When I was 14 years old, I spent my life’s savings on the kind of home stereo system kids my age weren’t buying. I remember the day vividly. I made the purchase at Nobody Beats The Wiz, a now-defunct electronics store in the Northeast United States. The system included a 460-watt Yamaha amplifier/receiver with Dolby 5.1 surround sound, front right and left Polk Audio speakers, and when I could later afford the additions, center channel and rear surround speakers, too. It was a major investment in quality. The way I experienced music mattered to me.
Music was an integral part of my childhood from my earliest memories. My grandparents had an eight-track on which they played classical, Edith Piaf, and Italian-American favorites like Lou Monte. We had an LP record player, and then a cassette deck. My first tapes were classical pieces composed by the likes of Bach, Mozart, and Beethoven. Like any good boy of my generation, I eventually also added must-have 80s rock bands like Poison and Guns N’ Roses to the mix. Then came the CDs, whose number has grown steadily in the ensuing decades in our collection.
That stereo system served me, and then us, for 22 long years. But the forward-marching progress of technology began to render it obsolete. The Polk Audio speakers weren’t as crisp after more than two decades as their sound originally was. And the Yamaha amp and our antiquated CD player proved incompatible with modern file types like MP3s. Sigh.
And then, to my utter surprise, Kelli surprised me this year with a combined anniversary-birthday-Christmas present of a new, upgraded system. New Polk Audio speakers that are bigger and better than I could afford when I was 14 years old. An Onkyo amp/receiver that seemingly does everything but launch the space shuttle. And a Yamaha player that covers CD, DVD, BluRay, and other formats. The fact that Polk Audio and Yamaha both contribute components to the new system, just as they did to the old, is awesome. But even more awesome is the sound.
This runs precisely counter to trends in modern-day music listening. Speakers and systems have gotten smaller and smaller, not bigger. Home audio systems like the one we have are becoming the minority exception, rather than the norm. And though I’m sure some will disagree, I believe this fundamentally changes the way we experience music, and the quality of experience we ultimately consider acceptable. We get sold on the idea that we’re not sacrificing anything, but we are. The cannon booms of Tchaikovsky’s 1812 Overture don’t sound nearly the same coming from the tinny little speakers of an iPhone docking station. Feeling those cannon booms reverberate in your chest, on the other hand, is a whole other thing.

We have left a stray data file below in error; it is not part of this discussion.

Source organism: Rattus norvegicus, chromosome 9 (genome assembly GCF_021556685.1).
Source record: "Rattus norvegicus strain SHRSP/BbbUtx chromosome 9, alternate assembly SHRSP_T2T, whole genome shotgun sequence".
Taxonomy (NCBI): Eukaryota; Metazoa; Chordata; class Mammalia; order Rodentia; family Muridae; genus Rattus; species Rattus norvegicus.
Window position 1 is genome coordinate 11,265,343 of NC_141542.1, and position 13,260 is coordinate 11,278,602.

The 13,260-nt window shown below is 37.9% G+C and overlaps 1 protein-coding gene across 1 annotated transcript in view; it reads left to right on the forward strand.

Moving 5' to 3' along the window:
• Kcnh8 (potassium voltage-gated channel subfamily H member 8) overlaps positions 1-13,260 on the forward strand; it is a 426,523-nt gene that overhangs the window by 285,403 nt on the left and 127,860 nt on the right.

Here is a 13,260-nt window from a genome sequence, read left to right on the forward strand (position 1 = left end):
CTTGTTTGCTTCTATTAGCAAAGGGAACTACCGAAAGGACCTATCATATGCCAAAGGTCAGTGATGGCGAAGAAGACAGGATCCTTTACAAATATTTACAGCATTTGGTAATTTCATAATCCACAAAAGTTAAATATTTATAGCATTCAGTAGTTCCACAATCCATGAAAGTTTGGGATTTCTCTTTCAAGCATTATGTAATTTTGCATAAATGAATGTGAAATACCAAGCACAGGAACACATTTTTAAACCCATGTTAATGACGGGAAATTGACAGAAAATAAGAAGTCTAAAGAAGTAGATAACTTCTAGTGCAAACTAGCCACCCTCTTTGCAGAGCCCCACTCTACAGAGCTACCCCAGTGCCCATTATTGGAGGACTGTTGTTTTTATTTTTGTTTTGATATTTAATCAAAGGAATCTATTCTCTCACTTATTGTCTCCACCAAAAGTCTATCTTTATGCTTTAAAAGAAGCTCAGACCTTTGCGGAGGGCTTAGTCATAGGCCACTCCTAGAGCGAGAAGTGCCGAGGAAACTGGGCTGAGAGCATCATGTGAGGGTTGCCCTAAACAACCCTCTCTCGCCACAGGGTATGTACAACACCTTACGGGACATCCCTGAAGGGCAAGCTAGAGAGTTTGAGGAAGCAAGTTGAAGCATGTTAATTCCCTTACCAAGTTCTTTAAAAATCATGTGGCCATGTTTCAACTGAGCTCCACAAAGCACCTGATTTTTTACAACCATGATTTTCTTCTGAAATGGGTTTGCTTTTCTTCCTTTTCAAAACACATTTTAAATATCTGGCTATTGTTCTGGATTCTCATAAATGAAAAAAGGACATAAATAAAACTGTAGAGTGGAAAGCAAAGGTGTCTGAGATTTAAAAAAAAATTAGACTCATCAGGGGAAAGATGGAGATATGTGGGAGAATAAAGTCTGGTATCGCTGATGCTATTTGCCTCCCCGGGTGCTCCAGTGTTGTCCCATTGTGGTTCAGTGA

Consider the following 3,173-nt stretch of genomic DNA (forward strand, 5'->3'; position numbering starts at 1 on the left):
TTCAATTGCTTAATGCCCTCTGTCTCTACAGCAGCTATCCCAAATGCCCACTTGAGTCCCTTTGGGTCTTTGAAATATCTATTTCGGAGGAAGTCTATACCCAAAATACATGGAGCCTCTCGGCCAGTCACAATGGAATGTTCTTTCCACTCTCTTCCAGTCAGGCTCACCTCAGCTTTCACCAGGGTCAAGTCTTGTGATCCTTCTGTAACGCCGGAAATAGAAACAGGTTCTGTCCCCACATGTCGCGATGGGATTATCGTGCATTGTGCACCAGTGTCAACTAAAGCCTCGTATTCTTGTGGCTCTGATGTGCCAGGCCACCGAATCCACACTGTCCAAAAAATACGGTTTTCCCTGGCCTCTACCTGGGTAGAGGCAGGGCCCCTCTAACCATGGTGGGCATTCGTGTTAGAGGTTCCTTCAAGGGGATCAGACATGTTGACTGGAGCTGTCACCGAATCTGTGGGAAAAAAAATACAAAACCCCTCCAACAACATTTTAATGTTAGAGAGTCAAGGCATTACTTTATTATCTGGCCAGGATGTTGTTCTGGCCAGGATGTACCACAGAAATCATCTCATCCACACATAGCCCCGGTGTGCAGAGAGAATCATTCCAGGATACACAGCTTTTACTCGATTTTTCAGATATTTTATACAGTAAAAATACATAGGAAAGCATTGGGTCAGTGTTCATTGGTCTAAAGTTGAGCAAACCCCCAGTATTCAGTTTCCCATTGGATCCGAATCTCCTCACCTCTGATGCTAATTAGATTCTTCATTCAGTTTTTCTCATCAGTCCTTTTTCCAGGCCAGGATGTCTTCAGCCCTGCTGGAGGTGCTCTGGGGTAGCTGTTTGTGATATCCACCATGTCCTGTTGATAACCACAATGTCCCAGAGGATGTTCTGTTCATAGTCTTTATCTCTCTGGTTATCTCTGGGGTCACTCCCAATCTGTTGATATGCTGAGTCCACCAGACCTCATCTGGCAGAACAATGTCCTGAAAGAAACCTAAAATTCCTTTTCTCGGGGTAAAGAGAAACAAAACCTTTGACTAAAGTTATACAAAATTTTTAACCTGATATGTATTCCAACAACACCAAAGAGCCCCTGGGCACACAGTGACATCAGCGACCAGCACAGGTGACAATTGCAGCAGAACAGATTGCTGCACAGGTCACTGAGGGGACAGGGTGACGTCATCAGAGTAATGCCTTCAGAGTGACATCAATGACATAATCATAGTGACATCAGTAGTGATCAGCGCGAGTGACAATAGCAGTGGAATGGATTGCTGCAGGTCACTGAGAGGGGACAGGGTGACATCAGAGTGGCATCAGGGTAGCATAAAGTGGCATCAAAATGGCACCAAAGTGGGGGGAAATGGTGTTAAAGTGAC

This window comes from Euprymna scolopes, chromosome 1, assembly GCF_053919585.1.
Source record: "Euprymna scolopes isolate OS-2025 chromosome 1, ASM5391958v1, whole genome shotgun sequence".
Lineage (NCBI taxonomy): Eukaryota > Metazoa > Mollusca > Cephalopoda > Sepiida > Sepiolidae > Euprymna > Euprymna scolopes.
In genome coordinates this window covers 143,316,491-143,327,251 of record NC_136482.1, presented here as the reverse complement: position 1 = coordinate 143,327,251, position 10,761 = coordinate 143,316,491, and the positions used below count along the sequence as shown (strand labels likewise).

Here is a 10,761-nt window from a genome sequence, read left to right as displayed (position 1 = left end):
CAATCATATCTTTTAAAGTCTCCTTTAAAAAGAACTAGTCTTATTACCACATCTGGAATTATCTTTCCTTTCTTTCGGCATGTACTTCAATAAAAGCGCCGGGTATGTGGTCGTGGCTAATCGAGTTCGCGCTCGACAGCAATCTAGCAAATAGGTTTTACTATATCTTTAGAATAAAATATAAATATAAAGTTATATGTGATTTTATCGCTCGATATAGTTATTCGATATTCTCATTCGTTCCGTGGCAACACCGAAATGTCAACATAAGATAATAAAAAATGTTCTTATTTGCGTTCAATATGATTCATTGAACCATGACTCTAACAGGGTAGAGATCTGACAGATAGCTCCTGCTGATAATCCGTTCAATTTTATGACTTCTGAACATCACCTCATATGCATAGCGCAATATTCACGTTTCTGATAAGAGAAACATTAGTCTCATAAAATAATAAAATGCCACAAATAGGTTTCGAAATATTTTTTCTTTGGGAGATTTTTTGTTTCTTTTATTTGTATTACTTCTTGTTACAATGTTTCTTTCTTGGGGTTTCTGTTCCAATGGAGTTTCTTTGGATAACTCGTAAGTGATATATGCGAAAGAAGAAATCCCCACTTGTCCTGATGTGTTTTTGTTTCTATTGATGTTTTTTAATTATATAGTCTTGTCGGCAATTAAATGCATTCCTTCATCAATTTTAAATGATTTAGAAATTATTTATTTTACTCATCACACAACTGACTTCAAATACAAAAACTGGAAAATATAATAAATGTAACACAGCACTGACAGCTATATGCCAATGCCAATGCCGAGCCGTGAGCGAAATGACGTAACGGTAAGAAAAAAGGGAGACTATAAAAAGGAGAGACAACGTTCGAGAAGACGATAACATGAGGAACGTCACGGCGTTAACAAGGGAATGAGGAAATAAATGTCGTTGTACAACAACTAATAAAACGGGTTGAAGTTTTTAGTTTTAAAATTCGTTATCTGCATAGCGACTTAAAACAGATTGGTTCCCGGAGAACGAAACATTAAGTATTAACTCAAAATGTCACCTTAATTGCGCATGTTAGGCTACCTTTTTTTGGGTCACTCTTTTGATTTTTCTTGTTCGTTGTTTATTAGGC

I see this difference, not just in myself when the hair stands up on my arms when I’m bathed in a glorious piece of music, but also in the way our girls cannot help but hop down from the dinner table and do ballet in front of the TV when Swan Lake, the Nutcracker, or another piece of passionate music comes on. Or the way they jump up and down like cannonballs when the 1812 Overture reaches its crescendo.
I think the modern-day food culture in America has gone a similar route. Just as I argue we’ve lost the leisure in our cooking, so too do I think we’ve often lost the quality. Again it’s frequently in the name of convenience. We accept a sub-standard frozen, already prepared, or store-bought food because it’s “easy,” and eventually sub-standard becomes the norm.
But the beauty with food is that we’re free at any time to invest in quality. It just takes a little time and effort.
As I’ve grown older, I find I enjoy eating out at restaurants less and less. I know this will risk sounding like a food snob, but a major reason for my change in attitude is this: Kelli and I can and do make food as good or better than we can get at most restaurants right here at home. That’s not because we’re “professionals,” or “cookbook authors,” or “food bloggers.” It’s simply because we make it happen.
You can, too. And I hope you do. The quality experience is worth it.